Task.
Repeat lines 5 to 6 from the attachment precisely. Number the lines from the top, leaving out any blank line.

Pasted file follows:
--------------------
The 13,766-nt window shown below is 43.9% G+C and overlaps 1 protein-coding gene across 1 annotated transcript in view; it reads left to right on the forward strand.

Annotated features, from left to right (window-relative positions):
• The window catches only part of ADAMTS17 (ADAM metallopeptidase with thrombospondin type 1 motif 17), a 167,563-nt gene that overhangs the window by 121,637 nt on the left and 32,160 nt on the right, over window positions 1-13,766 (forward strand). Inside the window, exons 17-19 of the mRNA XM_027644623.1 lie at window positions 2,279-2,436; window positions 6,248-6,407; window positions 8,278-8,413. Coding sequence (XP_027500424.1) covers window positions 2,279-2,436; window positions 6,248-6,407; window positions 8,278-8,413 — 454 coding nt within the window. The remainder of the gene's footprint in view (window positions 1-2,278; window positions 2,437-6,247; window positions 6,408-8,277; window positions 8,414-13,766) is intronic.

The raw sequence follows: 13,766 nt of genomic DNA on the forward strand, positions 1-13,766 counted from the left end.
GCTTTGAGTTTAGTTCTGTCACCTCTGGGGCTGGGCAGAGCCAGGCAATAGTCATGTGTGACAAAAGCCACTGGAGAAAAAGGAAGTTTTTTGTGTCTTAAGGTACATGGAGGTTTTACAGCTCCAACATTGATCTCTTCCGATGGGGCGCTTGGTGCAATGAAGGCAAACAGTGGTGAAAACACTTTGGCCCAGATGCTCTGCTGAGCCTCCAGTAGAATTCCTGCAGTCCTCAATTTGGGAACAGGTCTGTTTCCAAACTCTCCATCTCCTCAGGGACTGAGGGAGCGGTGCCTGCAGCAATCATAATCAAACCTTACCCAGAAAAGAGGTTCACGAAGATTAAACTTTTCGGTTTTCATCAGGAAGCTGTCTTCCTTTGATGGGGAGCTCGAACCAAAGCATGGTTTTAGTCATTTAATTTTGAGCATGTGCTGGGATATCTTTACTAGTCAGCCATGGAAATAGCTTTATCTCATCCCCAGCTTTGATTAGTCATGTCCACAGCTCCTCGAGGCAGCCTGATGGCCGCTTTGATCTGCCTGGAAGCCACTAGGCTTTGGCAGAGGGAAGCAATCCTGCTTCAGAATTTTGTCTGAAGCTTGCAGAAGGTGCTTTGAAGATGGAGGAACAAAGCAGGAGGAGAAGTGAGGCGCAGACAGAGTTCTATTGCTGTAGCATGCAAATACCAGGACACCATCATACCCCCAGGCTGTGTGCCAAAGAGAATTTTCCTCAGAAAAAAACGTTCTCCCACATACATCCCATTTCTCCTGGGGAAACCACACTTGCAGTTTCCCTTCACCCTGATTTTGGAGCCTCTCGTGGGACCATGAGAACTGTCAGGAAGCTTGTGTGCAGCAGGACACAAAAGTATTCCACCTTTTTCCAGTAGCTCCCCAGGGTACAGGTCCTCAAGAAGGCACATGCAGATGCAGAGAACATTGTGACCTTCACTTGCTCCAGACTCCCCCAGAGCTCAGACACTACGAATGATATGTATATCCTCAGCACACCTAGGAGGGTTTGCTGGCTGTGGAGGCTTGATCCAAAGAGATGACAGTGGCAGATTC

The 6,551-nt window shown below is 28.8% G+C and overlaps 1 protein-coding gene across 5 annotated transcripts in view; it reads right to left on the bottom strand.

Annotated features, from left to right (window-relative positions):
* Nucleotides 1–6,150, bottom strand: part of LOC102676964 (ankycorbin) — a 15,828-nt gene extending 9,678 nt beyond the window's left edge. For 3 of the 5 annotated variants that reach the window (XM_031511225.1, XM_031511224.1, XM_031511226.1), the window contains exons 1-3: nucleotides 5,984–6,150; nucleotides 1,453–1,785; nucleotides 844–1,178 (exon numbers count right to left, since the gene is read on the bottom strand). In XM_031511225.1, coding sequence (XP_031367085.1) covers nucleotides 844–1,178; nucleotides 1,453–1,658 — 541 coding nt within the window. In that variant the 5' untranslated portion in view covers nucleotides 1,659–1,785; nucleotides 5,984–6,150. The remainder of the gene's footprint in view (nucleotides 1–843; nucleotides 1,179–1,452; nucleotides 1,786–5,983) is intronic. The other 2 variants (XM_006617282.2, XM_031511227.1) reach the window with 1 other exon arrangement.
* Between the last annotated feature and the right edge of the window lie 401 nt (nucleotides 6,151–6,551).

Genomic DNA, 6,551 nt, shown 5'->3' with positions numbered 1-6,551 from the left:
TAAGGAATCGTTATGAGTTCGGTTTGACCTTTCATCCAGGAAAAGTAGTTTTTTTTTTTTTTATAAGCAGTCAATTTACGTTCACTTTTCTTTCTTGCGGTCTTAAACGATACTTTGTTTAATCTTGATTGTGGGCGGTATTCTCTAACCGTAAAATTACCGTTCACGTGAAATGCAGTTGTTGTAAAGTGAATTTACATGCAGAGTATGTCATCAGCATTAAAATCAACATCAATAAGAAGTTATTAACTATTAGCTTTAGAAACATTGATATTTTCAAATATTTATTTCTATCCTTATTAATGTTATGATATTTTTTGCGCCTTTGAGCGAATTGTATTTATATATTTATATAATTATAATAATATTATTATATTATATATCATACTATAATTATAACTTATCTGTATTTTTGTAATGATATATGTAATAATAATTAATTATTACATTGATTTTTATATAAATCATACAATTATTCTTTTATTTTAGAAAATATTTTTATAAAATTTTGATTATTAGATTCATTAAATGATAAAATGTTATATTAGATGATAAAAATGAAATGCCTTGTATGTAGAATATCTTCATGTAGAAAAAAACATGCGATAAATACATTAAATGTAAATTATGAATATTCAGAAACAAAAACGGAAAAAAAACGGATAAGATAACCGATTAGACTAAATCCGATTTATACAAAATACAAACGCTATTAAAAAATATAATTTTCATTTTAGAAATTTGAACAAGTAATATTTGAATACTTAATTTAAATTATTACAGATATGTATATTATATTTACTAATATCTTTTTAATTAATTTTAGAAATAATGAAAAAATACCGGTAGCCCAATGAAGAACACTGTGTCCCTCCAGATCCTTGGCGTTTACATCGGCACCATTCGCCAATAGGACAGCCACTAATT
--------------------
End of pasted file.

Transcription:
GCTTTGAGTTTAGTTCTGTCACCTCTGGGGCTGGGCAGAGCCAGGCAATAGTCATGTGTGACAAAAGCCACTGGAGAAAAAGGAAGTTTTTTGTGTCTTAAGGTACATGGAGGTTTTACAGCTCCAACATTGATCTCTTCCGATGGGGCGCTTGGTGCAATGAAGGCAAACAGTGGTGAAAACACTTTGGCCCAGATGCTCTGCTGAGCCTCCAGTAGAATTCCTGCAGTCCTCAATTTGGGAACAGGTCTGTTTCCAAACTCTCCATCTCCTCAGGGACTGAGGGAGCGGTGCCTGCAGCAATCATAATCAAACCTTACCCAGAAAAGAGGTTCACGAAGATTAAACTTTTCGGTTTTCATCAGGAAGCTGTCTTCCTTTGATGGGGAGCTCGAACCAAAGCATGGTTTTAGTCATTTAATTTTGAGCATGTGCTGGGATATCTTTACTAGTCAGCCATGGAAATAGCTTTATCTCATCCCCAGCTTTGATTAGTCATGTCCACAGCTCCTCGAGGCAGCCTGATGGCCGCTTTGATCTGCCTGGAAGCCACTAGGCTTTGGCAGAGGGAAGCAATCCTGCTTCAGAATTTTGTCTGAAGCTTGCAGAAGGTGCTTTGAAGATGGAGGAACAAAGCAGGAGGAGAAGTGAGGCGCAGACAGAGTTCTATTGCTGTAGCATGCAAATACCAGGACACCATCATACCCCCAGGCTGTGTGCCAAAGAGAATTTTCCTCAGAAAAAAACGTTCTCCCACATACATCCCATTTCTCCTGGGGAAACCACACTTGCAGTTTCCCTTCACCCTGATTTTGGAGCCTCTCGTGGGACCATGAGAACTGTCAGGAAGCTTGTGTGCAGCAGGACACAAAAGTATTCCACCTTTTTCCAGTAGCTCCCCAGGGTACAGGTCCTCAAGAAGGCACATGCAGATGCAGAGAACATTGTGACCTTCACTTGCTCCAGACTCCCCCAGAGCTCAGACACTACGAATGATATGTATATCCTCAGCACACCTAGGAGGGTTTGCTGGCTGTGGAGGCTTGATCCAAAGAGATGACAGTGGCAGATTC

The 6,551-nt window shown below is 28.8% G+C and overlaps 1 protein-coding gene across 5 annotated transcripts in view; it reads right to left on the bottom strand.